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There are still a few openings for the UWT Kenya study abroad course in Winter quarter, even though the priority deadline was last week. If you know of any students interested in this interdisciplinary course focused on conservation and sustainable development, please encourage them to submit their applications.

The Kenya program provides students with access to areas of Kenya and corresponding first-hand experiences that are possible because of relationships that have been built over the past several years between UWT faculty and Kenyan colleagues. For example, part of the course involves travelling to the Arabuko-Sokoke Forest near the community of Watamu on the Indian Ocean. Here students will have the chance to work with a world-renowned ornithologist collecting data on the birds of this forest, including six species that are on the brink of extinction.

Students will get experience in constructing mist nets and helping collect vital information (species/age/sex/weight/condition) about the birds before they "ring" them (placing a uniquely numbered metal ring or band on the birds' "ankle") and release them back into the wild. Participation in this course affords students the opportunity to help with an ongoing collaborative research project between UW Tacoma faculty and local Kenyan scientists. Conducted in collaboration with the Kenya Wildlife Service, this research is focused on the intersection of elephant management and bird and arthropod conservation in the Arabuko-Sokoke Forest. As the forest is ringed by 50+ villages whose residents (from the Giriami tribe) depend on local resources for survival, students will get a chance to engage in a deeper understanding of how elephant crop raids, human forest poaching activities, and conservation efforts in the region collide in a complex system of interacting dynamics. Students participating in this course in the past have gone on to return either as field research assistants with UWT faculty, or on their own doing their own graduate school field work.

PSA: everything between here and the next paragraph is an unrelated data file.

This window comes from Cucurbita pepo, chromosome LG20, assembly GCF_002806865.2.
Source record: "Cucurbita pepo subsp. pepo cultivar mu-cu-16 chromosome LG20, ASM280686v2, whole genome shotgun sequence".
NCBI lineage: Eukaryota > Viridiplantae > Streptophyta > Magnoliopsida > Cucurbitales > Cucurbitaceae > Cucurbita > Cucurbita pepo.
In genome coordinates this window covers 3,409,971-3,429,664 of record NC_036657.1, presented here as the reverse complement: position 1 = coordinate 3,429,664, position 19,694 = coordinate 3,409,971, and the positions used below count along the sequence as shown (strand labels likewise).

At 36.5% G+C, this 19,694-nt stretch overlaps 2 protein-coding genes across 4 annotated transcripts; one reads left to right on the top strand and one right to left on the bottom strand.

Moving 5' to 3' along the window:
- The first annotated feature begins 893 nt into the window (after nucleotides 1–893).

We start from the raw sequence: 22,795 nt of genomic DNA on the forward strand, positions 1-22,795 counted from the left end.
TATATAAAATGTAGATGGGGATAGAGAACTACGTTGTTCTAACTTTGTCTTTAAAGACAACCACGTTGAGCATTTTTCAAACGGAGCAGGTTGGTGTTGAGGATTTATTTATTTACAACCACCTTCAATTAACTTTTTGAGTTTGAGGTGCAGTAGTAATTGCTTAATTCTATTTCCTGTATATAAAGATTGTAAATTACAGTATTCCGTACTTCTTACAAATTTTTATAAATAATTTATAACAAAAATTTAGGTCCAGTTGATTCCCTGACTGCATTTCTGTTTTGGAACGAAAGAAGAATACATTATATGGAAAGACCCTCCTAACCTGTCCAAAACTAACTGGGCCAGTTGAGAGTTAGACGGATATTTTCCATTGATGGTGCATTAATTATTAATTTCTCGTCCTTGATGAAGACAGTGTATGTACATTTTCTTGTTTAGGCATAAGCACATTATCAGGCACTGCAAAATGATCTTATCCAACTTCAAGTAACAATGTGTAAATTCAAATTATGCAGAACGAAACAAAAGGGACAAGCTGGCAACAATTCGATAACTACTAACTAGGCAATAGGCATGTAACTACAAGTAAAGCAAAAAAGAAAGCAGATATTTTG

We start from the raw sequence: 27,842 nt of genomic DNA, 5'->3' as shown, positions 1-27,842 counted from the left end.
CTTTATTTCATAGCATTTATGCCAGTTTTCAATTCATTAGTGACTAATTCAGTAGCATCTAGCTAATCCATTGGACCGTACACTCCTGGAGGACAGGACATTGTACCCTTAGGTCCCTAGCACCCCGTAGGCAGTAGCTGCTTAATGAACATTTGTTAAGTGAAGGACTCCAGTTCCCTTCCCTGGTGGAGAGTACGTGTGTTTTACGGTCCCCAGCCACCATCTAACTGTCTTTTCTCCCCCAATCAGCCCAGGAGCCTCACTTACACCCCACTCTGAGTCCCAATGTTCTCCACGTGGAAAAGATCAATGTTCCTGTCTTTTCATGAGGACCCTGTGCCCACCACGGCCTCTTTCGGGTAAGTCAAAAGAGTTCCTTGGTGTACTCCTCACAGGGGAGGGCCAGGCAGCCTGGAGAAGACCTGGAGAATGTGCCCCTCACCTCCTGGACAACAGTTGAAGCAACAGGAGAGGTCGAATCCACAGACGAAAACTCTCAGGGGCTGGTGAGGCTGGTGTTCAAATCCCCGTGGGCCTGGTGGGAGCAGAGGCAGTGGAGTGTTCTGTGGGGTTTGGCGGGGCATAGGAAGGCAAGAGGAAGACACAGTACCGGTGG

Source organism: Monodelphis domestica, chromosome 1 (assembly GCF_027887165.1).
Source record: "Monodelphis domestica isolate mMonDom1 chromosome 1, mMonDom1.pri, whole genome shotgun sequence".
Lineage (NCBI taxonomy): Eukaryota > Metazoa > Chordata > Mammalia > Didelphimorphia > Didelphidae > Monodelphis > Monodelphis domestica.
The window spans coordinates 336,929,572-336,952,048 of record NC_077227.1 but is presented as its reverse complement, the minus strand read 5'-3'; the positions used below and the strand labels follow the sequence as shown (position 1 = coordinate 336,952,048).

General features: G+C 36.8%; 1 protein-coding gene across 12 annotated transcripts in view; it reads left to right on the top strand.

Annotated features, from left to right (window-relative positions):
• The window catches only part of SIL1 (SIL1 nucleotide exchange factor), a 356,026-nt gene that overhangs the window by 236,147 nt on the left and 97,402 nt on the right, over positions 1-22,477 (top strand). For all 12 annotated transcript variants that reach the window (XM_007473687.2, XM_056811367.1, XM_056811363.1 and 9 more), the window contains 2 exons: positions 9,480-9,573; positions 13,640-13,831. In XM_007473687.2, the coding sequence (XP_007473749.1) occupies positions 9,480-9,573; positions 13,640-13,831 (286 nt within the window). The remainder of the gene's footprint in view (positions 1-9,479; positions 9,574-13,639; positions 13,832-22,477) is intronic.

The Arabuko-Sokoke Forest and corresponding ecological research is just one stop on the Kenya program; other activities include working with the Watamu Turtle Watch on green sea turtle conservation (patrolling beaches for nesting turtles, helping release turtles caught in fishing nets) as well as working with water quality issues in communities on the coast as well as in the Samburu region of Kenya.

To learn more and apply to do the Kenya program, please visit our website.

To find out what it's like to participate in a Kenya study abroad field studies course, please visit 'Notes from the Field', a blog written from the perspective of one of the program leaders, Professor John Banks.

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